PORTLAND, Maine — A native of Uganda was convicted Wednesday by a jury in U.S. District Court of marrying a Maine resident in order to become a U.S. citizen, according to the U.S. attorney’s office.
Ronald Serunjogi, 35, of Saco was convicted of marriage fraud conspiracy following a three-day trial.
The jury deliberated for about 2½ hours, according to Assistant U.S. Attorney Stacey Neumann, who prosecuted the case.
The Serunjogi case was unrelated to the broader marriage fraud conspiracy that involved more than two dozen defendants in Maine and Massachusetts, the prosecutor said Thursday.
A sentencing date has not been set for Serunjogi.
Serunjogi and Sampson Sengoonzi, 30, formerly of Biddeford, paid Alice May, 28, of Lewiston to marry Sengoonzi, according to a press release issued Thursday by the U.S. attorney’s office. Immigration officials detected the fraud.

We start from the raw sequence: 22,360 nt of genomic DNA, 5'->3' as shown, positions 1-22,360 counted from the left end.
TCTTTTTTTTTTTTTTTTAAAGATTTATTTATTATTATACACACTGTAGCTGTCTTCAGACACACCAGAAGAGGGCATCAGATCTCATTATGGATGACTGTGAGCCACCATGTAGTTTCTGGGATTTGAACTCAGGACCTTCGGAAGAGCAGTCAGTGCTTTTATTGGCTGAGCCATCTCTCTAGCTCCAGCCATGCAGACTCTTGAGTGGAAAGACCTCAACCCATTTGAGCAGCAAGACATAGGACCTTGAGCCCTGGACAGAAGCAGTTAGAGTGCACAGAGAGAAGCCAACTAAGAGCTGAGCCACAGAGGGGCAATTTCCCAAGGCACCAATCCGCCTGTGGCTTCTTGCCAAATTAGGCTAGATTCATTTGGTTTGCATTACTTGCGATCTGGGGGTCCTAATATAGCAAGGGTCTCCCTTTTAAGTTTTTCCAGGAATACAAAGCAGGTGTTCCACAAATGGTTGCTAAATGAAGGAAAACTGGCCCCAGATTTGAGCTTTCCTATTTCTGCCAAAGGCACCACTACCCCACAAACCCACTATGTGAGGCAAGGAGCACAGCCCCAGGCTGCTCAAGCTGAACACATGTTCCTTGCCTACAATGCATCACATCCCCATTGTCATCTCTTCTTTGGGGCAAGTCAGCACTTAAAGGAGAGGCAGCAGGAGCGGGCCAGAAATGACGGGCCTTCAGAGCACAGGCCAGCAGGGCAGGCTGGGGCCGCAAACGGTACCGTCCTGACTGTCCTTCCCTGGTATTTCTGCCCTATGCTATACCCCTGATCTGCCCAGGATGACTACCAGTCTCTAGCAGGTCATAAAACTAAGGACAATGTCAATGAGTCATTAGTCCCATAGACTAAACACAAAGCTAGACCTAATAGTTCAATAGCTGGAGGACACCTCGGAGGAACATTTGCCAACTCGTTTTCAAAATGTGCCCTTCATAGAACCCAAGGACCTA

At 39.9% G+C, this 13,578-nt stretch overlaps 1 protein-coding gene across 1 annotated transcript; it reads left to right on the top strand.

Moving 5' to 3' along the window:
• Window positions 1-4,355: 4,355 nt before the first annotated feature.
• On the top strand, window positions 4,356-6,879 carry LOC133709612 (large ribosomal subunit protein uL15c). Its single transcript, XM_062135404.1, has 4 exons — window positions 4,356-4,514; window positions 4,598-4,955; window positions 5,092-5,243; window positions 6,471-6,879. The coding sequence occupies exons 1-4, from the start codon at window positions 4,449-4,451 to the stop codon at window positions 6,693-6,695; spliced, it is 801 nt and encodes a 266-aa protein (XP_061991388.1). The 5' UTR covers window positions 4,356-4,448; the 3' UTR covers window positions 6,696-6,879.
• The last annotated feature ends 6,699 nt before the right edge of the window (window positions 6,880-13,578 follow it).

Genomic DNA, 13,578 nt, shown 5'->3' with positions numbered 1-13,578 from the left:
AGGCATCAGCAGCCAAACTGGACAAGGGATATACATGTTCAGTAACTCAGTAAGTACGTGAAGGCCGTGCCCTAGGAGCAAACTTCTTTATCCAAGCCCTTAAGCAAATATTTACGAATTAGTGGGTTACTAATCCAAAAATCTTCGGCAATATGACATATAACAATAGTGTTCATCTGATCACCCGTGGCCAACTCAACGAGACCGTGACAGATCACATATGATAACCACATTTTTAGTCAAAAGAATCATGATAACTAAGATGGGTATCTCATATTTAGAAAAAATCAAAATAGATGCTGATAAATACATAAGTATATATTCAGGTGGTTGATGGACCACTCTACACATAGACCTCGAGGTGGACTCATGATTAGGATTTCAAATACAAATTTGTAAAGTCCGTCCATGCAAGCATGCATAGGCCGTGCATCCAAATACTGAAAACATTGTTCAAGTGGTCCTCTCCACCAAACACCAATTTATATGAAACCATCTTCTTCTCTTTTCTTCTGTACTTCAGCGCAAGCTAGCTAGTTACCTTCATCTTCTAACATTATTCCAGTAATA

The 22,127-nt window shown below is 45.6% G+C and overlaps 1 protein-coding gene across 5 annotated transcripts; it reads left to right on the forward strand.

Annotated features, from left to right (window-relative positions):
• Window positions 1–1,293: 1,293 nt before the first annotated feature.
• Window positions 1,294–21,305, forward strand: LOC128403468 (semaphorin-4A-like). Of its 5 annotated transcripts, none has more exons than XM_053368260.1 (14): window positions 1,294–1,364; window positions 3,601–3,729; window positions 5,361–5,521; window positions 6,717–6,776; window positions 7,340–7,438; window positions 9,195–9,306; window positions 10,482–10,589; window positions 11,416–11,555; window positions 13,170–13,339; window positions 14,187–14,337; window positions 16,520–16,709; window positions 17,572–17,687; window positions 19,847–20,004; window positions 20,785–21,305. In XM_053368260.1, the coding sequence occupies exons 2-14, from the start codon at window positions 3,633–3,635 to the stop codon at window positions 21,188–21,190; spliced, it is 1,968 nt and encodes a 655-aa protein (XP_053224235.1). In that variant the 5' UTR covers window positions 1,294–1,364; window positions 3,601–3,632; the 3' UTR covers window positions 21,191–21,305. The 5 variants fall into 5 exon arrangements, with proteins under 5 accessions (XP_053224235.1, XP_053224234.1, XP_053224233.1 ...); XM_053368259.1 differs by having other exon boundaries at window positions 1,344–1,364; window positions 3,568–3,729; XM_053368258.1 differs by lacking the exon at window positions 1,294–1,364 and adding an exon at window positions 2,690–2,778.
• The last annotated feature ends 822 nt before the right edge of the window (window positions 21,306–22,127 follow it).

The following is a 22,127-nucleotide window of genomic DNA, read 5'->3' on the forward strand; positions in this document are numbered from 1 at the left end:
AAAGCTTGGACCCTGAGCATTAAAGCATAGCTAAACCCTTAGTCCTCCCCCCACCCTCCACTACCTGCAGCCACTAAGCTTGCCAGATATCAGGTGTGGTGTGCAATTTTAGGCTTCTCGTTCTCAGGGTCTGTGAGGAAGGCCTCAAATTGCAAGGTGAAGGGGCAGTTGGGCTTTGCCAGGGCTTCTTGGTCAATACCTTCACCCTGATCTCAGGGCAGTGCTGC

Sengoonzi pleaded guilty to a marriage fraud charge in March 2012 and was sentenced to one month in prison. He was deported after his release, according to the release.
May pleaded guilty to marriage fraud conspiracy in October 2011. She is scheduled to be sentenced Friday in federal court in Portland. May testified against Serunjogi, according to court documents.
She and Serunjogi each face up to five years in prison and a fine of up to $250,000.